Ricky Van Veen: It's a hyper-real workplace comedy with sporadic random sketches. So maybe "The Office" on methamphetamines meets "SNL Digital Shorts"? Or maybe "30 Rock" meets a show that won't win awards?
Dumenco: Did you approach MTV, or did they approach you?
Van Veen: They actually approached us. We had been making these sketches and low-budget shorts around our office for a while. Sam Grossman, one of their development execs, had the idea to put them together in a TV-friendly format. That idea evolved into what is now a 30-minute, single-camera comedy with a narrative through-line.
Dumenco: How does that work, exactly? Because watching your random viral-video sketches and low-budget shorts over the years, I've always gotten the sense that you have a rather informal system, in which different in-house writers will work with different in-house producers and different on-air talent, totally depending on whichever ideas actually stick. Actually, I guess that's basically the Lorne Michaels "Saturday Night Live" model.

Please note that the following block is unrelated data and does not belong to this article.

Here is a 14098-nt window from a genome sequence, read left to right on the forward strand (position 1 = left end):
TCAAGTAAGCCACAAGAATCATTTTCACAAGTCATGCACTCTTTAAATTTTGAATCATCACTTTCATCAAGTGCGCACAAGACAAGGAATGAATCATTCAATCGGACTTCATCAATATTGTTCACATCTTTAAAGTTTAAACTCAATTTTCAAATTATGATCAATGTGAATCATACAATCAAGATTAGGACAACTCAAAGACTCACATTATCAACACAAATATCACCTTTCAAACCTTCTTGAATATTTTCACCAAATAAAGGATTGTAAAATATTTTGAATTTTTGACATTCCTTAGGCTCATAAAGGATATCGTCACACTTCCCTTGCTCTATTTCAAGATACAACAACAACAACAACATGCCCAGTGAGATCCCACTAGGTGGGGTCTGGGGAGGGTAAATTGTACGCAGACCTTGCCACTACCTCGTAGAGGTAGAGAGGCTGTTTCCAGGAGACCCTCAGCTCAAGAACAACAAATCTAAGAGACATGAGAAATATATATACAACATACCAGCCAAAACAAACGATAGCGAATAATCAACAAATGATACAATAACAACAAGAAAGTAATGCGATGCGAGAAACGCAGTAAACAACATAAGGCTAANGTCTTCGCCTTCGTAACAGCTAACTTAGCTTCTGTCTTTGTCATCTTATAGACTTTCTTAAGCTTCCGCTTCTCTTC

Van Veen: We do have a pretty flexible in-house production system where different directors will work with different writers, editors, etc. And there's a ton of overlap in roles. That said, it's by no means a sloppy operation. For the TV show, we brought in a show runner from L.A., Scott Tomlinson, who, unlike us, has experience running a TV show. That's proved to be really helpful, as we had no idea how to interface with a TV network.
It's interesting that you bring up Lorne Michaels, because he's built the model I'm trying to emulate for a different medium. I had a meeting with him a few years ago, complete with his customary hourlong wait time, and he gave me some really great advice about building a stable of talent and an entertainment brand. As much as people perennially talk about the "good old days" of "SNL," I honestly think it's at the top of its game right now -- one of the best shows on the air.